by Valentina Gonzalez
Dr. Andrea Honigsfeld is a leader in the field of English as a Second Language. She has authored over 20 books and offers professional development primarily focusing on effective differentiated strategies and collaborative practices. Dr. Honigsfeld is also associate dean and director of the Educational Leadership for Diverse Learning Communities Doctoral program at Molloy College.
I recently had the honor of interviewing this kind-hearted and passionate educator about her latest book, Growing Language & Literacy: Strategies for English Learners (GLL). The book is tailored for educators in grades K-8 and is published by Heinemann.
Valentina: Growing Language & Literacy: Strategies for English Learners is organized by TESOL’s five levels of language proficiency. Can you tell us about why you choose to present your information this way?
Andrea: This book has an interesting story! I have previously published two books with Heinemann and had a wonderful experience with my editor Holly Kim Price. About a year and a half ago, Holly reached out to me and invited me to write a book that tells the story of how children develop their language and literacy skills through the stages of language acquisition. She explained that Heinemann conducted focus group discussions around the United States with classroom teachers and this was one topic that kept coming up: teachers wanted to know more about how to work with ELs at the various language proficiency levels. I chose the five levels of TESOL because they seem to be closely aligned to the WIDA levels, yet maybe more universally used around the United States and beyond.
Valentina: One thing that struck me right away was that throughout GLL, there are pictures, graphics, and visuals. Can you share a little about your decision to include such rich graphics?
Andrea: When Holly Kim from Heinemann invited me to write the book, one amazing part of the invitation was her vision of having up to 100 full-color illustrations! I was very excited to hear such a proposition since we rarely see such richly illustrated professional books. (I ended up going over that number a bit, just because there were so many incredible examples of student and teacher work shared with me that it was really hard to select representative examples of what ELs and their very creative teachers can do!) I see the main purpose of including so many graphics and illustrations is to show not just tell about language and literacy development among K-8 ELs representing many different cultural backgrounds and lived experiences. And let me take one more opportunity to thank the many teachers who shared their work and their students’ work for the text to come alive through the illustrations!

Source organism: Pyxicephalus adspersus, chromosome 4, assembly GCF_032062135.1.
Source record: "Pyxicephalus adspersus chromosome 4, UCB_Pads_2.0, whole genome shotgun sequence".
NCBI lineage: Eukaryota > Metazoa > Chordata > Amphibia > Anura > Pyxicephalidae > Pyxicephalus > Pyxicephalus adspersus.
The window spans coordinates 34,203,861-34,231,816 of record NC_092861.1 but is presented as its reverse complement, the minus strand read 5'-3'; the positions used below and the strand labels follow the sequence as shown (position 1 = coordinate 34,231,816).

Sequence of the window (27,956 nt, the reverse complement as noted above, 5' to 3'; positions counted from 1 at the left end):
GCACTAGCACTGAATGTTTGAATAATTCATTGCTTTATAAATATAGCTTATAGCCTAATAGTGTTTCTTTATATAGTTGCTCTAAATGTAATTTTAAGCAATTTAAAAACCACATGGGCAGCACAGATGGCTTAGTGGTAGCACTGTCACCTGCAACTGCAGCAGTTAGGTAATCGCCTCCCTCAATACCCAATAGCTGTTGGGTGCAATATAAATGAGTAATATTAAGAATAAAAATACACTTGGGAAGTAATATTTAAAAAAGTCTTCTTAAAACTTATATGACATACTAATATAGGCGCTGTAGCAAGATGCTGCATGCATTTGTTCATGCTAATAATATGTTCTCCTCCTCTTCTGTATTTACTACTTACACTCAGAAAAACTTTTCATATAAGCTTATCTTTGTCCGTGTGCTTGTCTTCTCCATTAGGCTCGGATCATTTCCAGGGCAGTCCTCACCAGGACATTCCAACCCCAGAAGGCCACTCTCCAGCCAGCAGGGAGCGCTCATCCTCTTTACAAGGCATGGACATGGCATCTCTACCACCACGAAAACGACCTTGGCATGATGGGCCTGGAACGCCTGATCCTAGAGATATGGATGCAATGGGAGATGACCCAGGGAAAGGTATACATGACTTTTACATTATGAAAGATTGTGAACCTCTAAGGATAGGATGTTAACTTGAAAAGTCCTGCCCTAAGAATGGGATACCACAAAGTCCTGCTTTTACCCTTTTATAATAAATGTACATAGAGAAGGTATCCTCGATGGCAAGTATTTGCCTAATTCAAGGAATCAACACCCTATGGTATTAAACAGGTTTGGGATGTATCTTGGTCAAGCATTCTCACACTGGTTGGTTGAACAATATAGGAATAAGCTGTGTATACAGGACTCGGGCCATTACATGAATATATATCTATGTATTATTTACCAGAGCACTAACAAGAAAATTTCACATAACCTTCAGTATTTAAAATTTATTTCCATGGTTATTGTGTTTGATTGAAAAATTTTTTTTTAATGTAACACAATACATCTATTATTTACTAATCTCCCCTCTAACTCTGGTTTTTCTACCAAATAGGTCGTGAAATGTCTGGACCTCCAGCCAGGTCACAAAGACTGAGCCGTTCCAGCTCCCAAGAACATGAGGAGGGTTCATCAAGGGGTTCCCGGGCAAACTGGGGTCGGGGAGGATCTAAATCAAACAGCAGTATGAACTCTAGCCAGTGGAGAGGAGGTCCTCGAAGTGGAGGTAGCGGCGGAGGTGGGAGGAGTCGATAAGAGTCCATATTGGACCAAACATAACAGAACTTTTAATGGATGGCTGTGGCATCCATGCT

Valentina: I think our beliefs and about language and English learners drive what we do and what we don’t do. Can you share with us what your core beliefs are about language and ELs?
Andrea: Your mother tongue or home language is a huge part of your identity. Knowing more than one language, which is the norm in much of the world, must be valued and considered as an asset that educators can build on. As a multilingual person myself, a life-long English learner as well as language educator, I have always believed that languages have some magical powers. My mother often encouraged me to work hard studying languages with a Hungarian proverb that roughly translates to, “The more languages you know, the more persons you are! My core beliefs about working with ELs are translated into the five premises underlying the entire book:
- Embrace an asset-based philosophy
- Accept individual variations
- Integrate content, language and literacy development
- Apply culturally and linguistically sustaining instructional and assessment practices
- Engage in ongoing, purposeful collaboration
Valentina: In the introduction, you write about language acquisition. What’s one thing you think educators need to know about language acquisition?
Andrea: Language acquisition and language learning are sometimes strictly separated. In my work, I suggest that the process of language acquisition and intentional learning in the academic context should not be artificially separated, thus I tend to refer to them by a common term of “language” development. I would like all educators to recognize the variations that may occur among students and across language domains (listening, speaking, reading and writing). Effective instruction for ELs must incorporate each student’s strengths while using strategies that respond to fluid and dynamic language development. In the book I state, “Students come with vast individual differences in their backgrounds and experiences, so at any given moment, some students may exhibit some abilities at a higher proficiency level and other students at a lower one. Language proficiency levels cannot define who a student is; instead, each level simply offers a frame of reference what the student is able to do” (Shafer Willner 2013).